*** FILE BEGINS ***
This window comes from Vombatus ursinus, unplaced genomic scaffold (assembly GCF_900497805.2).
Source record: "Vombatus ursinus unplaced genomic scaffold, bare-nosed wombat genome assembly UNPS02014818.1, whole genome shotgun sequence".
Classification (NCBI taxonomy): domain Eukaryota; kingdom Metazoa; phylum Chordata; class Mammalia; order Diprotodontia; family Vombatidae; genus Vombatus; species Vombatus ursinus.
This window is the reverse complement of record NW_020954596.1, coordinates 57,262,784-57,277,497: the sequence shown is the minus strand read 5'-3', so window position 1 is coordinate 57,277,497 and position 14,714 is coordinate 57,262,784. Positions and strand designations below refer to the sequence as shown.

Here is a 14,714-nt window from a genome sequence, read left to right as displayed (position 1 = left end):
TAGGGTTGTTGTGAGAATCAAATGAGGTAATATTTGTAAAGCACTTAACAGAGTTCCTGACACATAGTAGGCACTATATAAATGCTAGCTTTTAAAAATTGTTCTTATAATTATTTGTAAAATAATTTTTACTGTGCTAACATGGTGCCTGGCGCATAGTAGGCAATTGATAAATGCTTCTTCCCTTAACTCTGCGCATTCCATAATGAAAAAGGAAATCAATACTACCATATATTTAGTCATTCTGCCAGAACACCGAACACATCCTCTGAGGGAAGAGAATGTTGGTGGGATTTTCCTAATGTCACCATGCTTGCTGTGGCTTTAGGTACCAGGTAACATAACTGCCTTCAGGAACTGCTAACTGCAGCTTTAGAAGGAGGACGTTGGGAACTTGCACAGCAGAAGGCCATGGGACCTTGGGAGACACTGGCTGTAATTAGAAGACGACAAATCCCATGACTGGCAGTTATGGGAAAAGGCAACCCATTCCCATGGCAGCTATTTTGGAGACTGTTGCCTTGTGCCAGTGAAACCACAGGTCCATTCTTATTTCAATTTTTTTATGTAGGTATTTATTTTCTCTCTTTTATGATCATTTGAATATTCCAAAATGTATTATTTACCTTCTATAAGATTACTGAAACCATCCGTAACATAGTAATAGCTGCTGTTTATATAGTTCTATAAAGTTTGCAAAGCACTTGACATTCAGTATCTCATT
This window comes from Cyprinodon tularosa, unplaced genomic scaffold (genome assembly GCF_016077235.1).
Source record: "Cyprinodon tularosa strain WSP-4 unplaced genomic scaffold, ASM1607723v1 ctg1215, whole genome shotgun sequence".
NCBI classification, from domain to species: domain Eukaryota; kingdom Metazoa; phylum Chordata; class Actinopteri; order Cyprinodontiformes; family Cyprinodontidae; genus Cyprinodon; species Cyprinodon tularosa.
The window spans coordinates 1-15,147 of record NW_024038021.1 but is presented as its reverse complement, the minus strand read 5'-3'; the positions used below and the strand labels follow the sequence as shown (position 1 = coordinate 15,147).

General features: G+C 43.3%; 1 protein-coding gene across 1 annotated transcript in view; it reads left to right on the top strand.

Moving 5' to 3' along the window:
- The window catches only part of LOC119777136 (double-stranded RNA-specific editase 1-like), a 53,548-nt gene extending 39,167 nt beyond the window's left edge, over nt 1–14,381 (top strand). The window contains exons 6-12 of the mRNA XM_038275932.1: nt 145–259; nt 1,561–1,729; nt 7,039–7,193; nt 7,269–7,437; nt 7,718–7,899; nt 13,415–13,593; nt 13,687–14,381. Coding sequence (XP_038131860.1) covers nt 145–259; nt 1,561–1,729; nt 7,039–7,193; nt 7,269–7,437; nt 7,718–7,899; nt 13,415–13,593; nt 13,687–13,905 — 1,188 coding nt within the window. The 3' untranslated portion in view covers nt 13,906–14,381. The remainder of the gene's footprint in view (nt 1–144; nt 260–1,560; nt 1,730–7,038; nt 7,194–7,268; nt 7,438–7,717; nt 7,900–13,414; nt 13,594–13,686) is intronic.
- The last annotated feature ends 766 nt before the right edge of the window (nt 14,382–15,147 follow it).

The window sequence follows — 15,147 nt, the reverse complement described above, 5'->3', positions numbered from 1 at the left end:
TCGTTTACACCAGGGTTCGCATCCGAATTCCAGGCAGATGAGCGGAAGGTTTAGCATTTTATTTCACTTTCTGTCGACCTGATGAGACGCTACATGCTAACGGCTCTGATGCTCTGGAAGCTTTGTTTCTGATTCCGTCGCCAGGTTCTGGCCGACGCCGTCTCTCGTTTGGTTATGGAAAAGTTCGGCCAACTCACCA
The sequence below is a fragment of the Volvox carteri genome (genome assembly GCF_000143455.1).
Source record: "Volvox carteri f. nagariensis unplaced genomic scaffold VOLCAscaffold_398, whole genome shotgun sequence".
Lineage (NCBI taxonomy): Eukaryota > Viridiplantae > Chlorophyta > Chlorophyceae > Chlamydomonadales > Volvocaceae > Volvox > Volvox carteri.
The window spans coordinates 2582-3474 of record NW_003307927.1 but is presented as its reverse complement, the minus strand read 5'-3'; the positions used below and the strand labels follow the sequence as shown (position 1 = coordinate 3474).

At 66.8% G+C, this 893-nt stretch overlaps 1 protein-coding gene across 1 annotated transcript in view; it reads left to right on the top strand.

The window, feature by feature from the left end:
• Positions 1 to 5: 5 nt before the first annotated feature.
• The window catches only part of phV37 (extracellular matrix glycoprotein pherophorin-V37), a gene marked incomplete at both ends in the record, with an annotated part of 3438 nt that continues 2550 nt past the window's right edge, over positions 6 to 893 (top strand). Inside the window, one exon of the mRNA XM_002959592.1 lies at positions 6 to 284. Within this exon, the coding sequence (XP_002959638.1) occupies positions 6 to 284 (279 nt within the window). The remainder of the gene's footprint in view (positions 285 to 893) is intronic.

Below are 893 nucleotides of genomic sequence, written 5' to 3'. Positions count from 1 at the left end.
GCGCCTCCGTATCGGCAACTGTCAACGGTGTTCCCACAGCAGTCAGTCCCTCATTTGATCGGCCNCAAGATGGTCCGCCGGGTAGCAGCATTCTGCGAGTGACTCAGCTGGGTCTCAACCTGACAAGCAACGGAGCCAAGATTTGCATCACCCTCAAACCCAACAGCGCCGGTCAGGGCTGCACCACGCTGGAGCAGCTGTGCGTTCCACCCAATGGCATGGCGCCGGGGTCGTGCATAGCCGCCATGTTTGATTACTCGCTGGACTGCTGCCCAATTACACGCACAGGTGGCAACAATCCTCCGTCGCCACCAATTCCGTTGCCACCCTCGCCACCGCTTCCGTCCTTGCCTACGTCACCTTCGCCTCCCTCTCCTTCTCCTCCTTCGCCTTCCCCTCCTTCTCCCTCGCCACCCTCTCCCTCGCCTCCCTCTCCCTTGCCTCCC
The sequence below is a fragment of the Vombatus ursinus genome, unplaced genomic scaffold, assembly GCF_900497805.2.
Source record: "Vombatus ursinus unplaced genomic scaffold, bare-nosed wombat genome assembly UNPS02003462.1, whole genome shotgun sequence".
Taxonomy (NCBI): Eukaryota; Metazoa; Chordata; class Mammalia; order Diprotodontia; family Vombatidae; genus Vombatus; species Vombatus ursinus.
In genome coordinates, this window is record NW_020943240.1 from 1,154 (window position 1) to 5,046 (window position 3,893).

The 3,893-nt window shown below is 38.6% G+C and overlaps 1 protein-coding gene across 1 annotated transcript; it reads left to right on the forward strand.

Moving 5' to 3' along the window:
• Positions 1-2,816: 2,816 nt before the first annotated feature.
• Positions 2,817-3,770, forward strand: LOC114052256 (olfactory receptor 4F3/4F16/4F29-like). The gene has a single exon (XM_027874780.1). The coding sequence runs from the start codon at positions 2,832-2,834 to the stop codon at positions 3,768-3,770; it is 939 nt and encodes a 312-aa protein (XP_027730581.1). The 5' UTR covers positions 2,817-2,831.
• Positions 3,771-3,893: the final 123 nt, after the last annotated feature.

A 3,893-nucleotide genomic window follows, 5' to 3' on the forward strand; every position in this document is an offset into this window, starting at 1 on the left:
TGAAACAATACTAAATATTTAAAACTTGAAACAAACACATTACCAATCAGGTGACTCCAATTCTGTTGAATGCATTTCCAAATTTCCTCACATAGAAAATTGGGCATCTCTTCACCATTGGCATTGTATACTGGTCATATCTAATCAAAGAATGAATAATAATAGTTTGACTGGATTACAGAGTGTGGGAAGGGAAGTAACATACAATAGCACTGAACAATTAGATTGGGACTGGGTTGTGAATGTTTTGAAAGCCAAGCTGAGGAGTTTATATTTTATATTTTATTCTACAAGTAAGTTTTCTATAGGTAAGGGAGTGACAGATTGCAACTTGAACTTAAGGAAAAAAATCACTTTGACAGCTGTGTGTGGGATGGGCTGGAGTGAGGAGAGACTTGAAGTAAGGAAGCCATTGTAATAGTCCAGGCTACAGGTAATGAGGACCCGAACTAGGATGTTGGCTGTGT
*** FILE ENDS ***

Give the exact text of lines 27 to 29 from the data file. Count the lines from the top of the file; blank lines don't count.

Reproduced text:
The sequence below is a fragment of the Vombatus ursinus genome, unplaced genomic scaffold, assembly GCF_900497805.2.
Source record: "Vombatus ursinus unplaced genomic scaffold, bare-nosed wombat genome assembly UNPS02003462.1, whole genome shotgun sequence".
Taxonomy (NCBI): Eukaryota; Metazoa; Chordata; class Mammalia; order Diprotodontia; family Vombatidae; genus Vombatus; species Vombatus ursinus.